I have never understood how critics, outside of the few tenured at operations with their heads above water, manage to make a living. I say this as someone who, for several years, more or less got by writing about music. The primary audience for criticism seems to be other critics, or at least consumers with, for lack of a better word, “critical” sensibilities. But maybe I’m denying the awesome, fundamental power of the written word. Criticism—and in this, I would include any form of review or preview—passes judgment so that others might be free, or at least spared any inconvenience.
Naturally, this is an essay about Twitter.
This fall, my friends and I had our second zany sports book published. Our first, which came out in the fall of 2008, was an unexpected hit—at least by the modest standards under which publishing operates these days. I’ve been told several times that, in today’s industry, there is no way in hell a vanity project like The Macrophenomenal Pro Basketball Almanac would ever have seen the light of day. But, owing to a snappy website, lots of pleading emails to writer friends, and some grass roots notoriety, we managed to, as they say, create buzz. It went on to sell in bookstores, but that thing was born on the Internet.
Back then, the basic unit of Internet buzz was the blog entry. Blogs, which today seem so quaint, gave you the chance to stretch out and make case for… well, whatever the oppressive world of printed matter wouldn’t give you the space to do. When it came to books, a blog post was, at minimum, a relatively stable bit of online enthusiasm. Like happy locusts, or any locusts at all, enough of them could keep you up at night, or blot out the sky. The best ones, though, were well-considered reviews that—even when they didn’t carry the imprimatur of a famous name or publication—put into circulation an account of your book by someone who had read it. Acknowledgment is one thing; that’s why authors lose sleep over landing in the NYRB. Blogs, though, allow for a wide, wide net of coercion, or if you want to be democratic about it, a variety of critical accounts.
Criticism isn’t just a way of conserving time and energy. It’s also an important translation skill. It’s easy to piece together a review that relies solely on comparisons and referents; it’s also bad writing and altogether useless for anyone who doesn’t already know the author, or run in exactly the same circles, taste-wise. A review is, in theory, helpful. That’s what language is for: it makes a movie, record, book, or film into a universal. This kind of communication is tied into consumerism, to be sure, but it’s also part of why—even as all authority comes crashing down—criticism matters. People want to understand, or be advised.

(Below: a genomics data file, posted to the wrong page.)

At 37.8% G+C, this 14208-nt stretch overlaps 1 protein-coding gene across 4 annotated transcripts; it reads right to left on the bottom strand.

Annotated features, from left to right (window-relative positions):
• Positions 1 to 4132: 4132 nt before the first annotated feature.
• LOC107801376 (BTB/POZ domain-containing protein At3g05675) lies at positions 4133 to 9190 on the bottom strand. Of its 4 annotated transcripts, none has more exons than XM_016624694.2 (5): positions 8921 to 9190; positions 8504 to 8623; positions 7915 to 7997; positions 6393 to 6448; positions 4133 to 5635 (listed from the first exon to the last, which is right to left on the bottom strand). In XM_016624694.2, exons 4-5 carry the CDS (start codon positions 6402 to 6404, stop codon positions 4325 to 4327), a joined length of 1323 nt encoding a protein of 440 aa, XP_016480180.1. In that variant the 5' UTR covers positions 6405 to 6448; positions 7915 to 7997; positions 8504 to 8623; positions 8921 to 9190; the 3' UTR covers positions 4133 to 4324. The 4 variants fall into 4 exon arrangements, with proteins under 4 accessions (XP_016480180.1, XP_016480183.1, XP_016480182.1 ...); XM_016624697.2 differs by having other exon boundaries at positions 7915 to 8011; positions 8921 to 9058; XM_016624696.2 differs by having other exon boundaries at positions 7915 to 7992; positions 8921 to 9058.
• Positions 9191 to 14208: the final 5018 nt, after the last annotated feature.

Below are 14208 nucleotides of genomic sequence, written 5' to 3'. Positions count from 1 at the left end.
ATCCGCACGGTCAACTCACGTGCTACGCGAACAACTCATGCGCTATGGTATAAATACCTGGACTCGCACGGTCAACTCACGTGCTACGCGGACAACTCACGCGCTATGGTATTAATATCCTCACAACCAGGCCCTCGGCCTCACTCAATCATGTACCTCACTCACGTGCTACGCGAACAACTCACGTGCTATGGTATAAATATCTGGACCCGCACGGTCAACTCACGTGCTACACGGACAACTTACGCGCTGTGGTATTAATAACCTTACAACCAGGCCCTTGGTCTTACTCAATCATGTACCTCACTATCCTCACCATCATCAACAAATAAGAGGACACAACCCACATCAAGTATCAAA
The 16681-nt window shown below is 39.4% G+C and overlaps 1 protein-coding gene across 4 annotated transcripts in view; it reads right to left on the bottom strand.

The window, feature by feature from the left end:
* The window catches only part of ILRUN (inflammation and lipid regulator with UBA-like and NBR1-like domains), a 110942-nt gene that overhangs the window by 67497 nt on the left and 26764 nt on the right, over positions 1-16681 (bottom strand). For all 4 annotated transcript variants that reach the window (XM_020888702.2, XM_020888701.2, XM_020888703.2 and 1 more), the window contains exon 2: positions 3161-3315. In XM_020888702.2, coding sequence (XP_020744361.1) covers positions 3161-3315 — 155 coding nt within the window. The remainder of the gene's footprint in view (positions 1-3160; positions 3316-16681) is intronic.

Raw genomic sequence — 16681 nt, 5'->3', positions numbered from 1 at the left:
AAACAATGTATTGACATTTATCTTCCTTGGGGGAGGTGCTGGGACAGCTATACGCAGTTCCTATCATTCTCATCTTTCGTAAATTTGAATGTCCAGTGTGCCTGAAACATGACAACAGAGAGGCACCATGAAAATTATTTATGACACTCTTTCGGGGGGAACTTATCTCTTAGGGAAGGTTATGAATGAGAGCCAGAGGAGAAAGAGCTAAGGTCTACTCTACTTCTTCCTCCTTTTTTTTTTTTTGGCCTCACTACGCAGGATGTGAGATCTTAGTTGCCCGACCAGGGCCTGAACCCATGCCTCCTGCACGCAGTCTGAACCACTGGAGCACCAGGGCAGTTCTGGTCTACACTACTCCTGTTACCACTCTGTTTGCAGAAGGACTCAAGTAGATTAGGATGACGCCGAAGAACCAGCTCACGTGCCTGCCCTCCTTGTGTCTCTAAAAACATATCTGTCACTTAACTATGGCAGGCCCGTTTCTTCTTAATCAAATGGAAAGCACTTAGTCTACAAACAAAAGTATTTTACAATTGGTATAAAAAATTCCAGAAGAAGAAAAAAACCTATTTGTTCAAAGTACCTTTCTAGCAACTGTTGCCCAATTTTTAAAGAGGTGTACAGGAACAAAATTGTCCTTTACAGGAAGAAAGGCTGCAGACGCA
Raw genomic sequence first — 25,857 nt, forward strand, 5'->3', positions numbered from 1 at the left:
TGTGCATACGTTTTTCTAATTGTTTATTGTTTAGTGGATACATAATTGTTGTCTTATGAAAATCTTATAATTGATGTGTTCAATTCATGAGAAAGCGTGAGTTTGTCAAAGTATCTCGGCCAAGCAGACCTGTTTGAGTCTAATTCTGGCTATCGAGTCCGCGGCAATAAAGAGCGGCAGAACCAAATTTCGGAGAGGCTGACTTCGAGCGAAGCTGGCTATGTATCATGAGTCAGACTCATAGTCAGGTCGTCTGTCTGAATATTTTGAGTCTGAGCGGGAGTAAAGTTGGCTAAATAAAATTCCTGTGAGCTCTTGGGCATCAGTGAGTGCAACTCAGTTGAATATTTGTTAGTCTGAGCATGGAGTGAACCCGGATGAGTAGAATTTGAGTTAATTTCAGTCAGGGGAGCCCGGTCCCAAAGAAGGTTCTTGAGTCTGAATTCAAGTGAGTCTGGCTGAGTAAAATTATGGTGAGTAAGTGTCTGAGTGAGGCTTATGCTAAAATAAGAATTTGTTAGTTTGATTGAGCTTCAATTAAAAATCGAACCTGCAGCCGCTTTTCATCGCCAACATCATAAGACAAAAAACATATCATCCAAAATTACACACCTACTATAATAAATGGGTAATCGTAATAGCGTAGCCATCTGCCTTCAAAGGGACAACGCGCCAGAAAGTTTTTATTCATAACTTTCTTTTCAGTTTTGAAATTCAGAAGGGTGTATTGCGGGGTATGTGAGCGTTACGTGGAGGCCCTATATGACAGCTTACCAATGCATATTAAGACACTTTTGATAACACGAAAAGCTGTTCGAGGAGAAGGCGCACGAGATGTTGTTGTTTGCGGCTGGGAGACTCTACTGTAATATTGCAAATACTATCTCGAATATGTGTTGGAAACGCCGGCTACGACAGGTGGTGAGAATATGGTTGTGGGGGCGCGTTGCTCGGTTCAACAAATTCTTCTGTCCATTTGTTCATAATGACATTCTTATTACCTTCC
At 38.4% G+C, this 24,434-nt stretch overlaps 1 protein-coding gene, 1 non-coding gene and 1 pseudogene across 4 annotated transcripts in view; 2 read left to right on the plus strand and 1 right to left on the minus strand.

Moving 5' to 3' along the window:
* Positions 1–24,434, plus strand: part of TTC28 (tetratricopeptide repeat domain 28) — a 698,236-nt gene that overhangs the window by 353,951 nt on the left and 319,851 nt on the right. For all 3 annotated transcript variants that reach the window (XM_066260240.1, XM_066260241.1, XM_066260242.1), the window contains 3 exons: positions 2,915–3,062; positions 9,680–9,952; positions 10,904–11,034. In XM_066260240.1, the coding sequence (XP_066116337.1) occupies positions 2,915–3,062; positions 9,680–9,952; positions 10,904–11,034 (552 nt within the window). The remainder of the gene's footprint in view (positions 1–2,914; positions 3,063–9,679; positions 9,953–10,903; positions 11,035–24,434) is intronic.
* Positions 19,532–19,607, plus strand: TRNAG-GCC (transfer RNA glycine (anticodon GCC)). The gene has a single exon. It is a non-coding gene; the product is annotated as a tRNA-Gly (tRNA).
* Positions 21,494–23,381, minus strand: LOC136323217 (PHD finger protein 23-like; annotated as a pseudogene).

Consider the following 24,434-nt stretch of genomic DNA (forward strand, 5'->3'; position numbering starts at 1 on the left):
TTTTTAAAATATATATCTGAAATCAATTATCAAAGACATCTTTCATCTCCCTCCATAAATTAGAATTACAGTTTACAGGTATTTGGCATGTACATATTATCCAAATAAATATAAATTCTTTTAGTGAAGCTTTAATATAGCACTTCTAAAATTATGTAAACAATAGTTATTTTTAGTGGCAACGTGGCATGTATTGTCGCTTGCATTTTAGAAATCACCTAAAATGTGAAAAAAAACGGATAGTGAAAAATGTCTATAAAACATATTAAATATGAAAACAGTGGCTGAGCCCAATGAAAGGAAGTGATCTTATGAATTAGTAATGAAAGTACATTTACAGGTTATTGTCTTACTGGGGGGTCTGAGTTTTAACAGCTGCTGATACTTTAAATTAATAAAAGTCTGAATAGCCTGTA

Seriously, remember when all there was to do was blog? Or when, as was the case in 2008, blogging and the space, freedom, and imagined relevance it offered were the model of Internet participation? I know that Facebook existed, and Twitter probably did, too, but there hadn’t quite been a sea change. Yet.
Buzz is a form of transmission. When blogging still held any currency, a book (like ours) would show up there in a way that anyone who happened upon it could readily understand and react to accordingly. I’m not sure if that always made for criticism, but the same principle was at play. While blogging communities did tend to work as self-contained enclaves, they still functioned in a way that would allow an outsider to latch onto their content. They may have been exclusive, but they weren’t exclusionary. Simply put, this made it a lot more likely that one post would beget another; at the very least, it increased the possibility that someone blogging about your book would lead some as-of-yet-unidentified stranger to run out and buy it.
Let me preface this by saying that our second book is doing just fine. So please don’t go reading this as sour grapes. But this fall, I’ve noticed that buzz seems harder to come by. I could blame this on the novelty quotient of our first one, but instead I’m going to blame Twitter and Facebook—in large part because I’m not the only person to feel this shift in his professional life.
As much as social networks like Twitter and Facebook are now expected to blend seamlessly into our everyday lives, help overthrow rogue nations, or bring about increased funding for worthy causes with the “like” button, their capacity for expansion—and action—depends on trust. It’s like my hypothetical all-name-drop review, but without any sign-posts that you could follow if you felt like it (or wanted to prove you were down). If the blog review belonged to any and all audiences, the “like” button, or a quick shout on Twitter, matters only as much as the author already holds credibility. Networks can merge and connect, but only with a contact point, an intersection, or an overlap. The review—which, incidentally, was never as transitory as everyone’s over-stuffed timelines—sat there and invited viewing. Tweets and status updates matter only to those already in the loop, and even then, there’s a chance they will be missed.
Of course, there are exceptions to this, but the scale is daunting. End up a trending topic, or get thousands of “likes”, and people will start to wonder what they’re missing. However, that’s a far cry from a single post being able to stir curiosity. It’s like we’re moving in the opposite direction, maybe back toward the days when a finite number of outlets made mention of a select group of works. Except now, there’s constant buzzing, with everyone empowered to weigh in. Their worth, though, depends solely on an ungodly accumulation of efforts—unless, of course, you never want to make it out of the Internet ghetto that spawned you.